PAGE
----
Operations Analyst - Primary OpCon at a financial services firm with 10,001+ employees
Before we put OpCon in, we had some institutions which we tried to keep running in the same way, as we have standardizations. However, there are certain times of the month, such as the end of month, where some of the institutions want to run special jobs at a certain time during the process. When we run them manually, sometimes those jobs would be forgotten. The operators would forget to run them or run them too late. With OpCon, once they are in the schedule, the operators no longer have to think about it. Once we put it in, it is done every month at the same time, then our customers are happy because they are not missing jobs that they wanted run at specific times. It makes everything simpler. Once OpCon is in, it just repeats day after day. We don't have to worry about whether a process will be missed. It will run every single time. We are not dropping jobs or missing stuff. When you have multiple institutions, it's very easy to miss jobs. You get on a roll, start doing things, and then forget somebody. With OpCon, everything is done. It runs faster, especially with automation, because one job runs after another. It has to be much quicker, though your speed will depend on your system. E.g., jobs that used to take us a month are getting done by six in the morning, freeing up the morning schedule. End of the month used to take us a long time to run. We would be bumping up against the next day's window. Now, we don't have any issues with that. OpCon mostly allows employees to concentrate on manual jobs, or extraordinary jobs which come along. They can concentrate on other things, not worrying about the day-to-day process. So, it frees up their time to concentrate on their other work, instead of actually running the system. OpCon frees things up where we don't have to hire an extra person when someone is gone. A backup isn't needed; one person can do the whole thing. Employees love it, because they were overburdened before. They will not be replaced in their jobs because of all the manual processing and everything else that they are doing. We are not letting anybody go because of OpCon. View full review »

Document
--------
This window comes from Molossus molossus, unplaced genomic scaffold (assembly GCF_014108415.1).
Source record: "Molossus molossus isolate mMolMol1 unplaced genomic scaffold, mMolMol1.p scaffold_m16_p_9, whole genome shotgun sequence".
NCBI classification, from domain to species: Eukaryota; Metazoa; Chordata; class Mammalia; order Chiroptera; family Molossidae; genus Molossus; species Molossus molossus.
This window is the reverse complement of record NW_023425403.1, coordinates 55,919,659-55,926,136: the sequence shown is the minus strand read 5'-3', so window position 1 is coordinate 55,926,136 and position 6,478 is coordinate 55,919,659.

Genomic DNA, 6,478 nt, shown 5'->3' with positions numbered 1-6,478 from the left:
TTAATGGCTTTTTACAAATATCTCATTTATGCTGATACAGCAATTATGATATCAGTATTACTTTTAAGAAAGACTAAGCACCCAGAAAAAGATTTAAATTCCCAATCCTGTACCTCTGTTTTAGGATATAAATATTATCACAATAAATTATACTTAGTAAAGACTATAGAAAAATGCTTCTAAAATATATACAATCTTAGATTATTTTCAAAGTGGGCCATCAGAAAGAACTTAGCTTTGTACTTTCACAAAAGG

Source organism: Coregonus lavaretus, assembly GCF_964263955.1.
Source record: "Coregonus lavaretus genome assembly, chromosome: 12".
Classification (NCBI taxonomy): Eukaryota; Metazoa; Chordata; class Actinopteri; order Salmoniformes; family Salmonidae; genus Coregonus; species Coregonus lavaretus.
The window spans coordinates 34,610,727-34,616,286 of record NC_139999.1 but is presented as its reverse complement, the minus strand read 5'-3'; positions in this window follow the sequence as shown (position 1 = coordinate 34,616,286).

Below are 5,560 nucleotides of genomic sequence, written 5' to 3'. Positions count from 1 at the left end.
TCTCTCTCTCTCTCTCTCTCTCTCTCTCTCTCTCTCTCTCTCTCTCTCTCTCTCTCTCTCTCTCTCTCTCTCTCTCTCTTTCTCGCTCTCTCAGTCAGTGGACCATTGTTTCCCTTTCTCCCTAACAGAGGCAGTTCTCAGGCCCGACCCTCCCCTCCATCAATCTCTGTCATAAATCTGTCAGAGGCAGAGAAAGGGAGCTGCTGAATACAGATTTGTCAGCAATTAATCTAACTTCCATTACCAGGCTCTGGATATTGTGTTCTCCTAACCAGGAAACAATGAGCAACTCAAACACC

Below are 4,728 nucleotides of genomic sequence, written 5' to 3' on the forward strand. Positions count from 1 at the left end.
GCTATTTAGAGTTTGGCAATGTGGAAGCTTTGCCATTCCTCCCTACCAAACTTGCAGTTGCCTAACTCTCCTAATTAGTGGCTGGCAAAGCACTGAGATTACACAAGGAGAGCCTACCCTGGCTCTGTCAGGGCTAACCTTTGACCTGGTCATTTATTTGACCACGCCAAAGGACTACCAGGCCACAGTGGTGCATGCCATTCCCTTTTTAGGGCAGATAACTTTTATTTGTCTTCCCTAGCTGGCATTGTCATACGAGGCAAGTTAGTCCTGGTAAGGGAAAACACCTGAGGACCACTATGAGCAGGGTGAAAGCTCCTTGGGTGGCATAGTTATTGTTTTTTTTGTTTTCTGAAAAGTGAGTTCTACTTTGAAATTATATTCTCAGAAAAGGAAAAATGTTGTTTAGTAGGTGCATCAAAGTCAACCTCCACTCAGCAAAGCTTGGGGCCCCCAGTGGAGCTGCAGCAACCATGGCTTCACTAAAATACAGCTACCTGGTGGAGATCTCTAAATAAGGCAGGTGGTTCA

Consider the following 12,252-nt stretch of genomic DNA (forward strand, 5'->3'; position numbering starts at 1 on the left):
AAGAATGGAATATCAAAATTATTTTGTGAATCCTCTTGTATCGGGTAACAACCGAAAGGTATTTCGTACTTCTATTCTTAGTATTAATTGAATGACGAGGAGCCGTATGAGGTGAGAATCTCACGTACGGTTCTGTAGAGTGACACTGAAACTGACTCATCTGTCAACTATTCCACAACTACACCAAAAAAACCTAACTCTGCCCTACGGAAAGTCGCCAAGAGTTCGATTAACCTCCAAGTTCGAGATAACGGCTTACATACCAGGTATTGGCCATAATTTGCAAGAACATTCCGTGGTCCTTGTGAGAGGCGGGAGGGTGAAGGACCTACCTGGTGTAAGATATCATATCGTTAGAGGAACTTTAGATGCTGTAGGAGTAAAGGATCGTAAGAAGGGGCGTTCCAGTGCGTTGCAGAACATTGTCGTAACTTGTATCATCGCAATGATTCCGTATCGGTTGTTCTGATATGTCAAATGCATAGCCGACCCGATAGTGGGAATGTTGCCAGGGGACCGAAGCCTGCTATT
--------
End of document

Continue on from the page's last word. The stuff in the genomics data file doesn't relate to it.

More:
Vice President of Information Technology at a financial services firm with 201-500 employees
Our most recent automation project had to do with our mortgage origination system where we automated virtually all of the steps being done by a human. This was about two hours worth of work each day, if done manually. This has to be done 365 days a year (weekends or holidays, it doesn't matter). Now, OpCon runs those steps each day. It finishes in under a half an hour and is done before people even have to come into work. This was a project that benefited us tremendously. With this project, we made people's time available to do more effective things. We didn't eliminate any staff, but we weren't even trying to. We were trying to make tasks able to be done more consistently and automatically, then allow the staff that used to do them to work on other things. There used to be either one or two people who had to do this job every single day. So, the automation project affects those two people. Indirectly, it probably benefits 20 to 30 people by having work automated and time available to do more effective things for the company. At first, people were skeptical that the work could be done properly. They wanted a solution, but were afraid that it might not work or would not perform as well (as them). However, they are very happy now with the fact that they don't have to come in at 6:00 a.m. and work on holidays, etc. The solution streamlined our mortgage operations. While somewhat small, we just recently added automation to an everyday process. This is just one of those things where now nobody has to do it. There was a file that needed to be downloaded from our credit card servicer and moved to a different place on our network, then renamed. You also need to archive the file that was there from yesterday. This was a relatively straightforward set of tasks. I don't think the automation project took very long to do, probably a couple of hours, likely less; it took somebody 15 minutes a day. Now, nobody has to even think about it, as it's just there automatically. We have had two similar, recent projects where it was a question of downloading files made available on a daily basis, putting and renaming them where they need to be, and then managing archives of the files afterward. View full review »